Cinquanta, who expressed considerable frustration during an interview with The Vancouver Sun, said the deal is the same one that the ISU has offered to the past five hosts of the Winter Games, and all except the Canadians have accepted.
"I am very much surprised. You have to tell me something. Were the other organizing committees crazy when we offered this deal to them and they took it? Ever since I have been president in 1994, we offered this to the host cities and they took it. But the Canadians are saying no, they can't afford it.

"If they do not, there will be no televised events in Canada. If the Canadians do not want to see these kind of competitions, then we will go to Asia, Europe and North America and not Canada."

But Vanoc CEO John Furlong expressed optimism that a deal of some sort will be worked out before fall. He said it was a complicated issue because Vanoc has no responsibility for providing broadcasts, but wants to have the prestige of holding the international events when testing the readiness of its facilities.

"We're in discussion with the ISU about test events, and I believe we are headed towards a solution that will see those test events happen in Vancouver and the financial considerations around those events will get reconciled," he said.

CTV president Rick Brace said in a telephone interview Monday that the ISU proposal was too expensive for his network. He said he wanted to broadcast the three Vancouver events, but not the rest, and would consider a deal if Cinquanta was willing to unhook them from the package.

"From the terms and conditions the ISU was offering, we couldn't make it work. From a financial point of view it was too expensive" Brace said. "I am not hopeful of anything. It's clearly up to Octavio to separate the test events from the rest of the package."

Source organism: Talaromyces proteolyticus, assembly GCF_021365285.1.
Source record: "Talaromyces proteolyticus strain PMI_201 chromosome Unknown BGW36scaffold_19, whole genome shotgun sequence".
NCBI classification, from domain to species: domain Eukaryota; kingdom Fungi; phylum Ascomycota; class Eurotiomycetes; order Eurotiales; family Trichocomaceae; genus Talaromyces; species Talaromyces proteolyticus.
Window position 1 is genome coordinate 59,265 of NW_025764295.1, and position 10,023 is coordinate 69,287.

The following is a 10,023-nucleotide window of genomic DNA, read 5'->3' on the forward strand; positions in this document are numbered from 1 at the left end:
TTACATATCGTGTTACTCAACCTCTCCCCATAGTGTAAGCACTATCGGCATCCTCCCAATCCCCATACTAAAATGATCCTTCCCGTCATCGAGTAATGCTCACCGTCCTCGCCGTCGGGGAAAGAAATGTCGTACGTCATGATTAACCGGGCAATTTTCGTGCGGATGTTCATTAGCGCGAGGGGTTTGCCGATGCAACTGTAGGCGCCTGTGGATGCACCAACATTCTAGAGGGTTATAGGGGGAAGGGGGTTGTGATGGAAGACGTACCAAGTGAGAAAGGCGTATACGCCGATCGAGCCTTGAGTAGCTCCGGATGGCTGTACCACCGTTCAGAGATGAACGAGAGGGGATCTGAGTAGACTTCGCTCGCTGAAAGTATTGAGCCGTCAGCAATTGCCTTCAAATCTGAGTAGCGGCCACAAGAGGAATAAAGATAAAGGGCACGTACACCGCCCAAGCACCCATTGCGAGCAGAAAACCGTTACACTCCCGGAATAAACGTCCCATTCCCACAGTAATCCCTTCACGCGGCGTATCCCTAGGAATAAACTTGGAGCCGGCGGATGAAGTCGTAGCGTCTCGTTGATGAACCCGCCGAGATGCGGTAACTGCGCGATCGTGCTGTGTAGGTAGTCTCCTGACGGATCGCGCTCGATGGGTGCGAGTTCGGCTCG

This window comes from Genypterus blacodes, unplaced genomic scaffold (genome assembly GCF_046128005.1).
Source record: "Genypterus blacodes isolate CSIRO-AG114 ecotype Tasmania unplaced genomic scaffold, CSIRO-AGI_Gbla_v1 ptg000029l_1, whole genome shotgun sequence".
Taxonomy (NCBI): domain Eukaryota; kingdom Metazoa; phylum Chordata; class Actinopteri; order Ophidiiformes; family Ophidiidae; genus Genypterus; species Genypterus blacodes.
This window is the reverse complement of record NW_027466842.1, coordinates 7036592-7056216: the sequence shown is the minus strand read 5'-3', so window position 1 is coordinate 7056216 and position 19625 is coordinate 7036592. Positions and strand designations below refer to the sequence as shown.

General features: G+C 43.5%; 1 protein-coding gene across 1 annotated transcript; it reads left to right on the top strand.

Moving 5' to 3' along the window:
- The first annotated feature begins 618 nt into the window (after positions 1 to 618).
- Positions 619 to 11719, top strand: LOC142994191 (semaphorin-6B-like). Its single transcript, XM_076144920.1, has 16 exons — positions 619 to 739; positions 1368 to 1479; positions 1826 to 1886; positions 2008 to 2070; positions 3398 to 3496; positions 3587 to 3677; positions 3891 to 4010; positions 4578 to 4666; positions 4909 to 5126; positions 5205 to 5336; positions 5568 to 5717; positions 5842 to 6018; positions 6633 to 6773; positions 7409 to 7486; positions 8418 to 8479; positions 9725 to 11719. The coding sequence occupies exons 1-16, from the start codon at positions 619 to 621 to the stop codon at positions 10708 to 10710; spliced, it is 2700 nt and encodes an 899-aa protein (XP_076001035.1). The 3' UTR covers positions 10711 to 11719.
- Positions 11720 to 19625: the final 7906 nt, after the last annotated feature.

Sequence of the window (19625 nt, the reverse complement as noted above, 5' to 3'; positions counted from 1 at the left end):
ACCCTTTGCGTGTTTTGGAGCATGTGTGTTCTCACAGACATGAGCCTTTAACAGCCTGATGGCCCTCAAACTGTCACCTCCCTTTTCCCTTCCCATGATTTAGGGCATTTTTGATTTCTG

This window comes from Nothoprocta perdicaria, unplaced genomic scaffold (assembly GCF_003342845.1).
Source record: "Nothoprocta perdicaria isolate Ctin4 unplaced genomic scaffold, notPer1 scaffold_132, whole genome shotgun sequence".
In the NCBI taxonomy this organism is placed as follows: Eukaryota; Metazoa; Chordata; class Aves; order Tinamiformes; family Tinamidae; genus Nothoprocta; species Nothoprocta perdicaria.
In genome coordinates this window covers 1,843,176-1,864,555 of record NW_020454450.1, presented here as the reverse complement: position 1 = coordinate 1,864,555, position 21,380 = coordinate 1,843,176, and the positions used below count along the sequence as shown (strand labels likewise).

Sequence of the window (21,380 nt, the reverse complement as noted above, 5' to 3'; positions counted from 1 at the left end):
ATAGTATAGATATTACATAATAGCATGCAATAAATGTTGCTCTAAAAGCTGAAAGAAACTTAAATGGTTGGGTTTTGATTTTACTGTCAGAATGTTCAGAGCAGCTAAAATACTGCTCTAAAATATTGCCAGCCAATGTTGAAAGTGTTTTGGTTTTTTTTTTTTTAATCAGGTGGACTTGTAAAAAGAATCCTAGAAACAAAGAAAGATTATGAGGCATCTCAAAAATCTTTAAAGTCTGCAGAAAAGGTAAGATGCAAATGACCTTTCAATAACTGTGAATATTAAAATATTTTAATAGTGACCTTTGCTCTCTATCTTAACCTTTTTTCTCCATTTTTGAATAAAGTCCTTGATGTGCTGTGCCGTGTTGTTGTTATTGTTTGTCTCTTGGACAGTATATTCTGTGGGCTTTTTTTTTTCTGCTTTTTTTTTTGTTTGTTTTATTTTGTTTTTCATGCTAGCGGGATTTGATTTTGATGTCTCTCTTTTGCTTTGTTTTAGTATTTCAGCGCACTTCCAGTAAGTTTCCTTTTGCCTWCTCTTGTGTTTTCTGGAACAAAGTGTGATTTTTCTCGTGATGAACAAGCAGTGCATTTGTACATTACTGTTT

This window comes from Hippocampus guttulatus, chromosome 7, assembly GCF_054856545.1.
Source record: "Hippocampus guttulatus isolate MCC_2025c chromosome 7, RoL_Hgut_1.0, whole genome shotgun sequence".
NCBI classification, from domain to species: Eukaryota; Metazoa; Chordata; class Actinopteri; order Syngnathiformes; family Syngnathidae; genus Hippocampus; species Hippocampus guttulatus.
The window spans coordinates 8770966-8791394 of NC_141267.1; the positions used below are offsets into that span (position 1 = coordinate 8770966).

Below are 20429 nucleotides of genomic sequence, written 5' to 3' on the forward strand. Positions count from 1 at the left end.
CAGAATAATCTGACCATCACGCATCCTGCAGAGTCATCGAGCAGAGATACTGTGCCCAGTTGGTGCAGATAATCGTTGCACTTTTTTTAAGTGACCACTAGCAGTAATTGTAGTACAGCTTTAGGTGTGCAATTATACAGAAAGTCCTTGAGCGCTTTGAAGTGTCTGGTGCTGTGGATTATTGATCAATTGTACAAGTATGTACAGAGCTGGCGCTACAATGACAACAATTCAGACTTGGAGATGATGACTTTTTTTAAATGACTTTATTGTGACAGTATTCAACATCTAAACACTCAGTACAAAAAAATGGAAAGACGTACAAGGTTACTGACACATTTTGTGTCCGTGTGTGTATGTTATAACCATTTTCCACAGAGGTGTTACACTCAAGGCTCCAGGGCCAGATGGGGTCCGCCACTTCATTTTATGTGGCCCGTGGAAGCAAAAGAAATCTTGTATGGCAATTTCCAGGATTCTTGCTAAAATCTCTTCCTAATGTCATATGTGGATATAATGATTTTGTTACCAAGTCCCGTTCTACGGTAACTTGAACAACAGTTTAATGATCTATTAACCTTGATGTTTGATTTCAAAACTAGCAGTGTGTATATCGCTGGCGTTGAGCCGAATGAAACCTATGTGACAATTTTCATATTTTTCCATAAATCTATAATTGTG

Brace said viewership for figure skating has been declining in recent years and CTV couldn't justify the expense of producing the broadcasts without guaranteed advertising revenues.

Furlong said Vanoc could use national championships to test its facilities, but prefers the ISU events. However, it can't be at an additional cost to the committee.

"The problem is this is a three-party situation and our only objective is to have good test events [so] that we can test that our systems are properly prepared for the games. That's our No. 1 objective. We need to be able to do these test events without having to take on an excessive amount of extra financial risk."

But Cinquanta said he offered to sweeten the deal, in which CTV would have exclusive advertising rights in return for producing the international broadcasts for the three championships. The ISU would pay all prize monies and contribute $250,000 to the Canadian sports federations involved, and Vanoc would keep ticket revenues.

In return, CTV would have broadcast access to a suite of about 50 events, starting with a number of races in 2007-2008. Most of those are elsewhere in the world. But so far, he said, the answer has been no.

"I kept offering. I offered that we would put up the prize money, and we would donate about $250,000 to the sports federations. I told the CTV they could keep the advertising," he said. "All we wanted them to do was to pay for the television production, and that was for only one of the four years. The other years they would get the signal from the other countries that host the other events."

The issue also arose during a closed-door briefing Vanoc gave to the IOC's executive board on its progress in organizing the games. Cinquanta complained to the board about the impasse, but IOC president Jacques Rogge quickly sidestepped the issue, saying Rene Fasel, the chairman of the Vancouver Coordination Commission, would try to resolve it between Vanoc, the ISU and CTV.

"This is not an IOC matter," IOC representative Giselle Davies said later.
[email protected]

Jeff Lee, The Sun's 2010 Olympics reporter, is in Guatemala for the IOC's 119th session. He'll be reporting throughout the week on the selection of the successor to Vancouver's Games.



© Vancouver Sun